CINCINNATI — After two weeks of operating free of charge during the region's efforts to prevent the spread of the coronavirus, Cincinnati Metro began charging fares again Sunday morning after officials said free bus rides encouraged people to take use public transit for non-essential trips.
The Southwest Ohio Regional Transit Authority Board of Trustees Friday reversed its March 25 decision to suspend fare collection and reduce service as more cases of COVID-19 emerged across the Tri-State. Metro suspended fare collection from March 30 through April 11 to allow riders to board through the buses' rear doors and reduce the risk of close contact between riders and drivers.
SORTA Board Chairman Kreg Keesee said it was not an easy decision to make.
"I know that this is not an easy situation and that there's no perfect answer," he said after the board passed the motion reinstating fare collection.
The motion carried with only one dissenting vote from board member Thaddeus Hoffmeister. Three of the "yes" votes, though, came with notable hesitation. Board member Rod Hinton said, "Yeah, yeah, yeah — yes, with great hesitation," and member Kathy Wyenandt shook her head after casting her "yes" vote. Maurice Brown audibly sighed before supporting the motion.
Metro CEO Darryl Haley on Monday announced he would propose reinstating fares after his agency received multiple complaints from riders that buses felt too crowded once fares were suspended.
During that same news briefing, Mayor John Cranley indicated that multiple people who participated in the illegal gathering in Over-the-Rhine over the weekend told police they had gotten there by Metro bus.
"This is a trial-and-error issue," Cranley said Monday. "We have to reverse course quickly and change that culture quickly. If we can't stop the mass gatherings, we may have to take more extreme measures."
Brown questioned the connection between free bus fares and the incident in OTR.
"I haven't seen anything that substantiated that claim at all," Brown said.
WCPO requested Metro ridership data as well as video footage from buses on routes that would have run near the gathering at the time of the incident. Metro did not have that material immediately available.
When the transit board initially voted to suspend fare collection, Keesee said it was to reduce the potential for unsafe contact between operators and riders. Brown and others worried requiring riders to board using buses' front doors in order to pay a fare would jeopardize the safety of the bus operators by exposing them to potentially unsafe contact with riders.
"I don’t see how opening that front door is the solution if we’re trying to protect them from that virus," Brown said.
Haley informed the board Friday that Metro maintenance staff designed a plexiglass shield to install on buses that would separate the driver from the boarding passengers, then swing out and create a barrier between the boarding area and the rest of the bus when it was in motion.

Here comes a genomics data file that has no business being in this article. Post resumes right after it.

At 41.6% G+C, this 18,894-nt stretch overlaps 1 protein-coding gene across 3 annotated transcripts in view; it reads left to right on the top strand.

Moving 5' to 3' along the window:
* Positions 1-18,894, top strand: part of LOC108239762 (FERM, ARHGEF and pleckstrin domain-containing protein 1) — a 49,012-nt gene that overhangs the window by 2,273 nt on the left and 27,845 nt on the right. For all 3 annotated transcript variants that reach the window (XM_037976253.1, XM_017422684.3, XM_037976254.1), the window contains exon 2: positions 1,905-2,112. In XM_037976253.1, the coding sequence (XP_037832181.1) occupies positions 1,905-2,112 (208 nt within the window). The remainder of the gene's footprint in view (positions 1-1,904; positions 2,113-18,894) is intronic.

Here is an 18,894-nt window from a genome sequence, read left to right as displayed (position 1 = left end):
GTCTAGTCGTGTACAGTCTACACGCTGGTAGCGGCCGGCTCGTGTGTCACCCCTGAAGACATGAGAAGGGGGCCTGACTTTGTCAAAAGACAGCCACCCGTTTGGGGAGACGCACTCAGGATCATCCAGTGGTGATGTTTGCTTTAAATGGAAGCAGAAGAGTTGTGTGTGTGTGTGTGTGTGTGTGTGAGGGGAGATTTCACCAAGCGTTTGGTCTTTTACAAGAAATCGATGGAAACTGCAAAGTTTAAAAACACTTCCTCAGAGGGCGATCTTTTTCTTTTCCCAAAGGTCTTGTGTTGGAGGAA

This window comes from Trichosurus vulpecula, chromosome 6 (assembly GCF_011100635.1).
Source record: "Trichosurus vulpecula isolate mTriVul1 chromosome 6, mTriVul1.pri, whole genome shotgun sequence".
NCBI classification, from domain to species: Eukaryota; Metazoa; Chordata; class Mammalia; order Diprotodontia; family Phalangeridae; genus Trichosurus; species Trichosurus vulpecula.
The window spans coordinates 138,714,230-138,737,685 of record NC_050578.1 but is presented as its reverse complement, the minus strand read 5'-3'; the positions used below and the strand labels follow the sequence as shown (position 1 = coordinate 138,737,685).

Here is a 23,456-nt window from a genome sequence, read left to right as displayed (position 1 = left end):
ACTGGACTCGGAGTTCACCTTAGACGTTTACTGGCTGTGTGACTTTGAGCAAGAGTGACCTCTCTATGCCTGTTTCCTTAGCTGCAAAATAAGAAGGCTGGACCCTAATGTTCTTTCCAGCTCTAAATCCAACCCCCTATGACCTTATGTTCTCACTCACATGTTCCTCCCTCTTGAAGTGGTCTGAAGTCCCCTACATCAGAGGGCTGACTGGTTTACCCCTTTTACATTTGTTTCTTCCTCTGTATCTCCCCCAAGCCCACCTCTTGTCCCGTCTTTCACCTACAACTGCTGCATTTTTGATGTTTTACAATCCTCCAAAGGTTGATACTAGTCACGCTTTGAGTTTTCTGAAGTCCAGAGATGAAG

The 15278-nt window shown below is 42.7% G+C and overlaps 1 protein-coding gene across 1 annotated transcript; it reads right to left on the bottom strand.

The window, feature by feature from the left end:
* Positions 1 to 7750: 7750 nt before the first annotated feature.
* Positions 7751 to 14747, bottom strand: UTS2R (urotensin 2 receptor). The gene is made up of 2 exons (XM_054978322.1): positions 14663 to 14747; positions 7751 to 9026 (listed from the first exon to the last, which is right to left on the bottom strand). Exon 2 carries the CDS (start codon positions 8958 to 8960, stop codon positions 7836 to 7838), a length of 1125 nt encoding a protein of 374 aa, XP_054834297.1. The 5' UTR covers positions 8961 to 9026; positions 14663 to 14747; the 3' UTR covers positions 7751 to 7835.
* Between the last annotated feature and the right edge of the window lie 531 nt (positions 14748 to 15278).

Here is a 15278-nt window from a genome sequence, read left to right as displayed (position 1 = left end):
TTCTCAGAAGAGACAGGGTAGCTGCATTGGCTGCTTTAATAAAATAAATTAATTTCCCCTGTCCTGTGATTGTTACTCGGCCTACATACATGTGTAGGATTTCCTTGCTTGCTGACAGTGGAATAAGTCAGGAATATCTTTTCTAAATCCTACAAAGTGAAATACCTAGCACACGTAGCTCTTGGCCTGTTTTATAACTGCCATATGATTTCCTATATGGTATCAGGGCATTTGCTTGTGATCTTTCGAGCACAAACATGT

Haley said bus operators are among those asking that Metro reinstate fares to discourage non-essential rides.
"Prior to us going free, we weren’t getting the complaints that we were getting about crowded buses," he told the board. "Do free fares then take what should just be essential trips — people going to and from work or the doctor’s office — and does it invite just the community because it’s free to ride the bus?"
Amalgamated Transit Union Local 627 President Troy Miller corroborated that Friday afternoon, telling WCPO that he supports the move to reinstate fares.
In a statement, he said, "Locally, more of my members have vocally expressed concerns since we went to free fares (due) to the number of passengers riding the buses increased."
Haley also said, though, that overall bus ridership across the system did not increase after going fare free.
Board member Rod Hinton worried that reinstating fares also could put an extra financial burden on people who recently lost their jobs but still rely on Metro for grocery shopping and other essential errands.
"I'm just mindful that we've had 700,000 people apply for unemployment over the last three weeks in Ohio," Hinton said. "For people who need it most — trying to get to the unemployment office, to the grocery, who are already in financial constraints — how does this decision just exponentially impact them even more?"
This launched a discussion about engaging with Human Services Chamber of Hamilton County, to see if Metro can engage people experiencing financial hardship due to the coronavirus outbreak to offer assistance.
Metro began collecting fares again on Sunday, April 12.
Correction: An earlier version of this story incorrectly identified the Human Services Chamber of Hamilton County as "Hamilton County Human Services." WCPO regrets the error.